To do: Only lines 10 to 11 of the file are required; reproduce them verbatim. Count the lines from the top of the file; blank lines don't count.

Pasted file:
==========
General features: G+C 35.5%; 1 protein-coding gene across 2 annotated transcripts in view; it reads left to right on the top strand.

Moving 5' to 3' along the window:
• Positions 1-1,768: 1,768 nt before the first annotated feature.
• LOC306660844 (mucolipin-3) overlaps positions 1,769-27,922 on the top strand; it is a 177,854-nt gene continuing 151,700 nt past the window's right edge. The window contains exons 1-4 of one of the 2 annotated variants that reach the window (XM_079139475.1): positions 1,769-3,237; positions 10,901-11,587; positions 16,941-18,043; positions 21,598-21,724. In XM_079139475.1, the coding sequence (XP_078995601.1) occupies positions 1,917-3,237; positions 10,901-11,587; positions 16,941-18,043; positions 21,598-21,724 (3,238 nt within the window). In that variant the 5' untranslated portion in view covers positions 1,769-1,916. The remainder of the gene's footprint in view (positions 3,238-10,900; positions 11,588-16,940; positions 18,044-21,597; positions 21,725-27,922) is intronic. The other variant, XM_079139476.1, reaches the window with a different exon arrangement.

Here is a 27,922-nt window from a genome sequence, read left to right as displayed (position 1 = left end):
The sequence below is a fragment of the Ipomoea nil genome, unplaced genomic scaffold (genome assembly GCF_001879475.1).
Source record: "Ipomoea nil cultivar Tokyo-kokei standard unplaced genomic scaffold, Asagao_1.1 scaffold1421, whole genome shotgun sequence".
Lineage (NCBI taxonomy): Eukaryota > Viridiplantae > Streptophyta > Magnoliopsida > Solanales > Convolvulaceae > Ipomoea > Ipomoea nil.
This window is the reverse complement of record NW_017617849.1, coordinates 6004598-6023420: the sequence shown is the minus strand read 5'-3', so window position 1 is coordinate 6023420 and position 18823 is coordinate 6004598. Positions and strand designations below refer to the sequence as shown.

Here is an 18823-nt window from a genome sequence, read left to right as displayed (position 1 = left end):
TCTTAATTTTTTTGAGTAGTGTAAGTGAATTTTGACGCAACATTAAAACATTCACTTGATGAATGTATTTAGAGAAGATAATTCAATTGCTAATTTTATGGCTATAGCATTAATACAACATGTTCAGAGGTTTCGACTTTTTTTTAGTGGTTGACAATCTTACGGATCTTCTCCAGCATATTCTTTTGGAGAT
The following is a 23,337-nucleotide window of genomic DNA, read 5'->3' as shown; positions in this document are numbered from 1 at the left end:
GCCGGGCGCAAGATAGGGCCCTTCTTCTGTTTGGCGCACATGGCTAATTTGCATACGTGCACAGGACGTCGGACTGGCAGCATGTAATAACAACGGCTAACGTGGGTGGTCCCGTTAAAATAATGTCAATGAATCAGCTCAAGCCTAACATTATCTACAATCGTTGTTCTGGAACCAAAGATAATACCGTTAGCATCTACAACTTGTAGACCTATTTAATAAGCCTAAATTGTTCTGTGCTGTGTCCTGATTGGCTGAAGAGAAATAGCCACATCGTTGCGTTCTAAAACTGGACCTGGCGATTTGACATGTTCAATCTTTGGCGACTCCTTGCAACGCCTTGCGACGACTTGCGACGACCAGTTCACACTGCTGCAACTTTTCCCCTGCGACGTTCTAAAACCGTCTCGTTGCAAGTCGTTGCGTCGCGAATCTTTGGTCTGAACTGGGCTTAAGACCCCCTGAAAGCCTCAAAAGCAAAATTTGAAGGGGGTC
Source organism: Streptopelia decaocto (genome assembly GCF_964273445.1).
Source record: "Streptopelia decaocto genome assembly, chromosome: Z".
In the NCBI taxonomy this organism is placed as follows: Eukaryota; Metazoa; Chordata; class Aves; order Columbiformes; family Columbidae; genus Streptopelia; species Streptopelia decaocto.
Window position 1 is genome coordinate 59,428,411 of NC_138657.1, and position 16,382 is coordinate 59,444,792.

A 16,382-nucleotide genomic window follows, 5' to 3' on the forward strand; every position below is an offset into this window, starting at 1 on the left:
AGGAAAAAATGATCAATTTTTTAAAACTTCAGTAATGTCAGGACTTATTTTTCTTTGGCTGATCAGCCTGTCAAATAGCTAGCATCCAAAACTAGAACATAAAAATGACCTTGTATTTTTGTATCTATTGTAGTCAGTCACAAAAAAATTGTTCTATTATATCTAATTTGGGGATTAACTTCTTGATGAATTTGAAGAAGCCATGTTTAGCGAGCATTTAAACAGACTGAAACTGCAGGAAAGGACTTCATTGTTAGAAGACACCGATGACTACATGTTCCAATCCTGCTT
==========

Here is an 18823-nt window from a genome sequence, read left to right as displayed (position 1 = left end):
TCTTAATTTTTTTGAGTAGTGTAAGTGAATTTTGACGCAACATTAAAACATTCACTTGATGAATGTATTTAGAGAAGATAATTCAATTGCTAATTTTATGGCTATAGCATTAATACAACATGTTCAGAGGTTTCGACTTTTTTTTAGTGGTTGACAATCTTACGGATCTTCTCCAGCATATTCTTTTGGAGAT